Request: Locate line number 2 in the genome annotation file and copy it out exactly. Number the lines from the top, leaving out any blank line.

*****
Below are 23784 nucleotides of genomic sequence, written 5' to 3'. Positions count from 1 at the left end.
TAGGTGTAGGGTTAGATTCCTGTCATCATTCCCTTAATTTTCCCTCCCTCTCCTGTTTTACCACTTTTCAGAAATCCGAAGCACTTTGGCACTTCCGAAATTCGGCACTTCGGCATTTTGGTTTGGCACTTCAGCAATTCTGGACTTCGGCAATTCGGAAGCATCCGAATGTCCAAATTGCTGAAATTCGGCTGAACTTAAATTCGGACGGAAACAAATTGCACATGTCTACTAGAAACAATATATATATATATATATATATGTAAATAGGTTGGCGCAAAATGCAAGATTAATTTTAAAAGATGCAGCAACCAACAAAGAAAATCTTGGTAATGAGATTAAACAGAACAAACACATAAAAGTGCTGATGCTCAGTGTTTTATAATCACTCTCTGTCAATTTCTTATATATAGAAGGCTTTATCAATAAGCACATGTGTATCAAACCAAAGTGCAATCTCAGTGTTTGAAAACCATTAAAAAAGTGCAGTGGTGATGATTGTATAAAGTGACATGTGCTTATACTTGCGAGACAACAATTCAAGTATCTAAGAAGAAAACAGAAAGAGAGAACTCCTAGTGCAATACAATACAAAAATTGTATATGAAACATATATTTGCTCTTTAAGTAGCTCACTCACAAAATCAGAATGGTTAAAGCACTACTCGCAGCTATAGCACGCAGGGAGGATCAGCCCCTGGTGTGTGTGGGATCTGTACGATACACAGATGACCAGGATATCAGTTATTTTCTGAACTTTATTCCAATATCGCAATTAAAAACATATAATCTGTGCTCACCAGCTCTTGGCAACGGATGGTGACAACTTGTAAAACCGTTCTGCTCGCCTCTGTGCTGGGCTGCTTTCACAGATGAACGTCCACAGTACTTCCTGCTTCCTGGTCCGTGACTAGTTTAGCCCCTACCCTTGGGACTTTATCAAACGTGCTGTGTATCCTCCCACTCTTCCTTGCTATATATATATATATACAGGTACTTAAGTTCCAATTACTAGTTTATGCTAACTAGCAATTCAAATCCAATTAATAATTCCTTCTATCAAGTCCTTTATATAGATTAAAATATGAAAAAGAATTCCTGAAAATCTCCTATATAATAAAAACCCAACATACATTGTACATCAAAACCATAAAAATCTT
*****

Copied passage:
TAGGTGTAGGGTTAGATTCCTGTCATCATTCCCTTAATTTTCCCTCCCTCTCCTGTTTTACCACTTTTCAGAAATCCGAAGCACTTTGGCACTTCCGAAATTCGGCACTTCGGCATTTTGGTTTGGCACTTCAGCAATTCTGGACTTCGGCAATTCGGAAGCATCCGAATGTCCAAATTGCTGAAATTCGGCTGAACTTAAATTCGGACGGAAACAAATTGCACATGTCTACTAGAAACAATATATATATATATATATATATGTAAATAGGTTGGCGCAAAATGCAAGATTAATTTTAAAAGATGCAGCAACCAACAAAGAAAATCTTGGTAATGAGATTAAACAGAACAAACACATAAAAGTGCTGATGCTCAGTGTTTTATAATCACTCTCTGTCAATTTCTTATATATAGAAGGCTTTATCAATAAGCACATGTGTATCAAACCAAAGTGCAATCTCAGTGTTTGAAAACCATTAAAAAAGTGCAGTGGTGATGATTGTATAAAGTGACATGTGCTTATACTTGCGAGACAACAATTCAAGTATCTAAGAAGAAAACAGAAAGAGAGAACTCCTAGTGCAATACAATACAAAAATTGTATATGAAACATATATTTGCTCTTTAAGTAGCTCACTCACAAAATCAGAATGGTTAAAGCACTACTCGCAGCTATAGCACGCAGGGAGGATCAGCCCCTGGTGTGTGTGGGATCTGTACGATACACAGATGACCAGGATATCAGTTATTTTCTGAACTTTATTCCAATATCGCAATTAAAAACATATAATCTGTGCTCACCAGCTCTTGGCAACGGATGGTGACAACTTGTAAAACCGTTCTGCTCGCCTCTGTGCTGGGCTGCTTTCACAGATGAACGTCCACAGTACTTCCTGCTTCCTGGTCCGTGACTAGTTTAGCCCCTACCCTTGGGACTTTATCAAACGTGCTGTGTATCCTCCCACTCTTCCTTGCTATATATATATATATACAGGTACTTAAGTTCCAATTACTAGTTTATGCTAACTAGCAATTCAAATCCAATTAATAATTCCTTCTATCAAGTCCTTTATATAGATTAAAATATGAAAAAGAATTCCTGAAAATCTCCTATATAATAAAAACCCAACATACATTGTACATCAAAACCATAAAAATCTT